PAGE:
This idea of questioning the will of the majority doesn’t sit well with our social democratic values. If you are squirming in your seat as you read this, comfort yourself that what you are experiencing is entirely normal. We have come to accept that “lots of people buying it” means that the product bought and the business that makes it must be good. It’s a sort of democracy through purchasing. Facing the statements “people buy it” or “the majority of people in society buy it” and replying “that doesn’t make it ok” is a difficult thing to do. And yet, you may have noticed, people still do it. Why?

Because no matter how much we are told that these products are good, there remains something in our heart of hearts that knows better. This should be enough to convince everyone that humans have an inbuilt moral compass. People can still tell when something is wrong, even if we are all blindingly doing it. For the record, market fundamentalists don’t believe in either God or a moral compass. Yes, it is precisely because it works against their interests. (And yes, it has a lot to do with what the Rich West is doing to Muslims.)

What you have to do in short is to stand up and call “foul” on something that is (seemingly) popular. It’s easier if you have a God/Creator to fall back upon. If you don’t, then trust your moral compass. But you will need this strength in order to question the system.

Focusing on the Absence of Competition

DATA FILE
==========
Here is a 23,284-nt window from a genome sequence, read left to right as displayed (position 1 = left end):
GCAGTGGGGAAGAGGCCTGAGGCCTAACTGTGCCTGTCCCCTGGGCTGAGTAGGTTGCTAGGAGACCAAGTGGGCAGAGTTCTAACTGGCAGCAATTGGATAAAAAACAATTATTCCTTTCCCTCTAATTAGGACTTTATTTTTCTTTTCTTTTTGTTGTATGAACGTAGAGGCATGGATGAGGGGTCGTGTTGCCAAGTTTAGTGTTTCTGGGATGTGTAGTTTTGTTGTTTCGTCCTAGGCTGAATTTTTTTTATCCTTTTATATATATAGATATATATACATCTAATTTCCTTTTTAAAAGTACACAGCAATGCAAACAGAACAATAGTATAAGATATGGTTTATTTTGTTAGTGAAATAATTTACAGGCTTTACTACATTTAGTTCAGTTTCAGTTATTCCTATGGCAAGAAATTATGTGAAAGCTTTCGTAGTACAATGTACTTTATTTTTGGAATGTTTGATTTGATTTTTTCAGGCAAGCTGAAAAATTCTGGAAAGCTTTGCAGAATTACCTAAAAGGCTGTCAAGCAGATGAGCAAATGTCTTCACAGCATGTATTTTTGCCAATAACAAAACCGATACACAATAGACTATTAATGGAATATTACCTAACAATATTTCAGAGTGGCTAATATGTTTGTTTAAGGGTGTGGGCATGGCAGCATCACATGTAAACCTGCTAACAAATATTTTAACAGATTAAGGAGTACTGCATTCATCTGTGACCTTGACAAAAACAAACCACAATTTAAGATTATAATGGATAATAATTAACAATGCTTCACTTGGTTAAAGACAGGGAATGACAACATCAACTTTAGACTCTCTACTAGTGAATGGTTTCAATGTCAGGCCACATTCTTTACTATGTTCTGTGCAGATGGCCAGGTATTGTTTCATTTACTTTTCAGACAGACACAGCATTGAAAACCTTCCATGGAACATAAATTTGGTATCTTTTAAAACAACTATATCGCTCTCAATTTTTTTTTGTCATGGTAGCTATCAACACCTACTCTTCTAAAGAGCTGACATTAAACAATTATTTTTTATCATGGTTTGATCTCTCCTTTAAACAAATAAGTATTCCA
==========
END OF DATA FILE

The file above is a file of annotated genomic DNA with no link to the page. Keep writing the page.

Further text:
Now, I’m going to share with you a little trick that I use to deal with the towering force of “people buy it”. Here it is: “it doesn’t matter if people buy it; what matters is whether they can make an alternative”. (The phrasing may need some reworking). In other words: it doesn’t matter if people buy something because, at the end of the day, they can’t compete with it. People cannot open an alternative to Tesco, for instance. Small businesses have been “priced out”. This is unfair competition.

The strength of this argument lies in the fact that you are shedding light to this other side of the “market” equation. Nobody wants to bring this up because the whole illusion that “things are fine they way they are” would come crashing down. So whenever market fundamentalists talk about “people buying, businesses prospering and bad businesses dying out”, they conveniently forget to mention this other bit of their theory. That for “good businesses to prosper and bad businesses to die out” there must be more than one business.